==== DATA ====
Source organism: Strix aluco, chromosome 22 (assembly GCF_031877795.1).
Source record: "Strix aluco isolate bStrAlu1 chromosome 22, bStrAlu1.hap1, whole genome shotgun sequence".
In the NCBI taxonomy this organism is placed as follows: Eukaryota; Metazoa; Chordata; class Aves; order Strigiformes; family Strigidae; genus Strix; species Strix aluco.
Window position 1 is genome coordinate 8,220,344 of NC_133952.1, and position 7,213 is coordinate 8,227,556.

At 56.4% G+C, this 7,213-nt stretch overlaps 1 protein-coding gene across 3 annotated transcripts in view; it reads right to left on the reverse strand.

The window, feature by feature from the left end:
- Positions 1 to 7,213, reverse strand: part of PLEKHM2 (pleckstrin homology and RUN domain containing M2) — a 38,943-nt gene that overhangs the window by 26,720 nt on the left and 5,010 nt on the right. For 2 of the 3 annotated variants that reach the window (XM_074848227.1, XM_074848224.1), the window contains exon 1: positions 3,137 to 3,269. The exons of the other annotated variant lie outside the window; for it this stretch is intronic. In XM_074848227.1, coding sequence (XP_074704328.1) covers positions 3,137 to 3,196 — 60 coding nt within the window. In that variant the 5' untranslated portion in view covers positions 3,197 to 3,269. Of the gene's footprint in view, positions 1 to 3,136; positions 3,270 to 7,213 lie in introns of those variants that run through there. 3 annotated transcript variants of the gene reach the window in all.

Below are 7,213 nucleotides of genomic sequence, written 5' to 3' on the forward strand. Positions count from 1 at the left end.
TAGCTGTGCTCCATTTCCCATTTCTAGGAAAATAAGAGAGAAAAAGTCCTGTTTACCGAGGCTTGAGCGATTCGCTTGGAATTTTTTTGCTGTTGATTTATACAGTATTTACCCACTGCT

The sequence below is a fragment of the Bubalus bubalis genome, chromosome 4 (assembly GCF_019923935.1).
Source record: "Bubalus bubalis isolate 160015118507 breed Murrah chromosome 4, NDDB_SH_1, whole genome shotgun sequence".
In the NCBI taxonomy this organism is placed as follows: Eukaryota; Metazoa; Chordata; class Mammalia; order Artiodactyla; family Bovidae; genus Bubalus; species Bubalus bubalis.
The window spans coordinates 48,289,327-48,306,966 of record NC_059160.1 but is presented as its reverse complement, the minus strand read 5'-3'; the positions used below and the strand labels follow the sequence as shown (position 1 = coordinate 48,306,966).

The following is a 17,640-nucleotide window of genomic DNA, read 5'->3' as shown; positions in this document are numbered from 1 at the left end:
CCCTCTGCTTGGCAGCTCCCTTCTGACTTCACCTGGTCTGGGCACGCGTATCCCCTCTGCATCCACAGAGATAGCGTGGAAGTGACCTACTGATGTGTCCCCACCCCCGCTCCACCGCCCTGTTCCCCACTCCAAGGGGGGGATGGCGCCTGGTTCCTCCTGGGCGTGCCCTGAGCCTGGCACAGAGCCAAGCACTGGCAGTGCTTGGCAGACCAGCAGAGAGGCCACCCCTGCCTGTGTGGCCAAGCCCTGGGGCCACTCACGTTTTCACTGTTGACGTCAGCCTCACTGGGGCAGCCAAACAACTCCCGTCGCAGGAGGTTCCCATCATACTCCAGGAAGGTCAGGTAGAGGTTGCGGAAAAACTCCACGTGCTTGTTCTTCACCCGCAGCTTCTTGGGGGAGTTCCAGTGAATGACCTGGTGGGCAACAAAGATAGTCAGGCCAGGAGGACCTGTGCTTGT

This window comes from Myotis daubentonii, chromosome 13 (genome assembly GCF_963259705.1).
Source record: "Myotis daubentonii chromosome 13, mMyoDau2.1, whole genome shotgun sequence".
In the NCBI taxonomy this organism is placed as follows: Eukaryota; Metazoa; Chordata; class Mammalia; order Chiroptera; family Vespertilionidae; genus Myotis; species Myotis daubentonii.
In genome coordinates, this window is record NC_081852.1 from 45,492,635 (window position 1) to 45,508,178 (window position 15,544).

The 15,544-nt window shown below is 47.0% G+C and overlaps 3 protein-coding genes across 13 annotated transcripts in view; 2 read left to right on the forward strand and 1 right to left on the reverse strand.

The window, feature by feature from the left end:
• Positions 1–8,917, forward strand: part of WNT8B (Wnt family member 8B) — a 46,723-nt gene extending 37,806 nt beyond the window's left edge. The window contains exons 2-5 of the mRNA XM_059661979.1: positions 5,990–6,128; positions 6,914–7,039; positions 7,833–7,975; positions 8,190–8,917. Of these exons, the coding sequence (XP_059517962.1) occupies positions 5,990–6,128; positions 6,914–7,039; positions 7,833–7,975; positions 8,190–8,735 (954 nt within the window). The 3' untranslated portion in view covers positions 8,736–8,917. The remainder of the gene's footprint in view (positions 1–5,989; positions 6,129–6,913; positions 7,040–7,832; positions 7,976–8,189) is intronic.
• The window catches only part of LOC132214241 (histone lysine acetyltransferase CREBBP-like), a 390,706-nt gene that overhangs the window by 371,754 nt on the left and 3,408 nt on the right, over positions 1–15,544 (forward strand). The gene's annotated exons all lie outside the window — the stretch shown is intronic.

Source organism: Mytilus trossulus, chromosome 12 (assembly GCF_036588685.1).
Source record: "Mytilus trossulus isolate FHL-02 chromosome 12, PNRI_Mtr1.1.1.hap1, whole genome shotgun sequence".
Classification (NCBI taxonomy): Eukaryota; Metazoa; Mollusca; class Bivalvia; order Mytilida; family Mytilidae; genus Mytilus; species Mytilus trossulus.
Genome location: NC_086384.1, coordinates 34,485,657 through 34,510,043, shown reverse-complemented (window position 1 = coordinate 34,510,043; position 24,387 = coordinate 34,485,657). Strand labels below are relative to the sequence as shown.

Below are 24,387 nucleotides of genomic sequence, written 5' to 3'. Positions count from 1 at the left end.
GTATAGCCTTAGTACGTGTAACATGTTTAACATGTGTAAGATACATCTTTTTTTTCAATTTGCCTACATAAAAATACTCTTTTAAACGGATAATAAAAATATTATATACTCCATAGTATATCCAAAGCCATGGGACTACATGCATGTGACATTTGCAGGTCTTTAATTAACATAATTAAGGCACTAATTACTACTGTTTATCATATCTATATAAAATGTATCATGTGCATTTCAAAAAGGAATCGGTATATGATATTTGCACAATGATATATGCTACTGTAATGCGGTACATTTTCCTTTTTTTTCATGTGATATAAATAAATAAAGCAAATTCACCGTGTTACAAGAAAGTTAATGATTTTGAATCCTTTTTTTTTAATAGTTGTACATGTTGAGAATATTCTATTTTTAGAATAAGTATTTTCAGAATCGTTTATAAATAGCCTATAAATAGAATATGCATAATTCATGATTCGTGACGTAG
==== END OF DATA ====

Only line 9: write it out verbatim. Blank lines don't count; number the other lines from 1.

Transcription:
TAGCTGTGCTCCATTTCCCATTTCTAGGAAAATAAGAGAGAAAAAGTCCTGTTTACCGAGGCTTGAGCGATTCGCTTGGAATTTTTTTGCTGTTGATTTATACAGTATTTACCCACTGCT